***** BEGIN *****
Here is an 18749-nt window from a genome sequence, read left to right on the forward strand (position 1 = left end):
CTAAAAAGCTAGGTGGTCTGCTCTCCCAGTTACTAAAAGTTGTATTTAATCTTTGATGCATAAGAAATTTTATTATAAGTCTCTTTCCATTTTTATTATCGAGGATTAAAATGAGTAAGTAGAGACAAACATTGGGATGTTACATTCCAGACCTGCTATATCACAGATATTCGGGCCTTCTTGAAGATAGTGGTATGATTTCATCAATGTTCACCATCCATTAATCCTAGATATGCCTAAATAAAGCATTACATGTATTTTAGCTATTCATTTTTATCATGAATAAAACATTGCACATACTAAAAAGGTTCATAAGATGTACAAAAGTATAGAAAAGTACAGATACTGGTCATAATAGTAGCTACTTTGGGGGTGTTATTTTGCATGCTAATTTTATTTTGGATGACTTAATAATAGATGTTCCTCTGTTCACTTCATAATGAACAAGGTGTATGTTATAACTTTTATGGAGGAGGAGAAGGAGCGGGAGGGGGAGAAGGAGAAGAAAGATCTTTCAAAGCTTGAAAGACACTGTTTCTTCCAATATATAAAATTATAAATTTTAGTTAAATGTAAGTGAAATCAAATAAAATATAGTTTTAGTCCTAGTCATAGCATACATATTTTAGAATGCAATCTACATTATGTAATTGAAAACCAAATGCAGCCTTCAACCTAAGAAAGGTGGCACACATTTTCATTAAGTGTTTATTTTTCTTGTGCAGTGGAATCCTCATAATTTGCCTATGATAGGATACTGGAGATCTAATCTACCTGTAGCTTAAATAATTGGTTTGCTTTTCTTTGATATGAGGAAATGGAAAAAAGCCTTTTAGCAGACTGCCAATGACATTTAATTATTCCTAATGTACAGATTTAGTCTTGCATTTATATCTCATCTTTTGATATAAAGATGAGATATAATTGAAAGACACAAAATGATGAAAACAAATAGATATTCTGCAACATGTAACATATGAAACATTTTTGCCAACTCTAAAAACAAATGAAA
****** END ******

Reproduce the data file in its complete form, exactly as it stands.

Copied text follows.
Here is an 18749-nt window from a genome sequence, read left to right on the forward strand (position 1 = left end):
CTAAAAAGCTAGGTGGTCTGCTCTCCCAGTTACTAAAAGTTGTATTTAATCTTTGATGCATAAGAAATTTTATTATAAGTCTCTTTCCATTTTTATTATCGAGGATTAAAATGAGTAAGTAGAGACAAACATTGGGATGTTACATTCCAGACCTGCTATATCACAGATATTCGGGCCTTCTTGAAGATAGTGGTATGATTTCATCAATGTTCACCATCCATTAATCCTAGATATGCCTAAATAAAGCATTACATGTATTTTAGCTATTCATTTTTATCATGAATAAAACATTGCACATACTAAAAAGGTTCATAAGATGTACAAAAGTATAGAAAAGTACAGATACTGGTCATAATAGTAGCTACTTTGGGGGTGTTATTTTGCATGCTAATTTTATTTTGGATGACTTAATAATAGATGTTCCTCTGTTCACTTCATAATGAACAAGGTGTATGTTATAACTTTTATGGAGGAGGAGAAGGAGCGGGAGGGGGAGAAGGAGAAGAAAGATCTTTCAAAGCTTGAAAGACACTGTTTCTTCCAATATATAAAATTATAAATTTTAGTTAAATGTAAGTGAAATCAAATAAAATATAGTTTTAGTCCTAGTCATAGCATACATATTTTAGAATGCAATCTACATTATGTAATTGAAAACCAAATGCAGCCTTCAACCTAAGAAAGGTGGCACACATTTTCATTAAGTGTTTATTTTTCTTGTGCAGTGGAATCCTCATAATTTGCCTATGATAGGATACTGGAGATCTAATCTACCTGTAGCTTAAATAATTGGTTTGCTTTTCTTTGATATGAGGAAATGGAAAAAAGCCTTTTAGCAGACTGCCAATGACATTTAATTATTCCTAATGTACAGATTTAGTCTTGCATTTATATCTCATCTTTTGATATAAAGATGAGATATAATTGAAAGACACAAAATGATGAAAACAAATAGATATTCTGCAACATGTAACATATGAAACATTTTTGCCAACTCTAAAAACAAATGAAA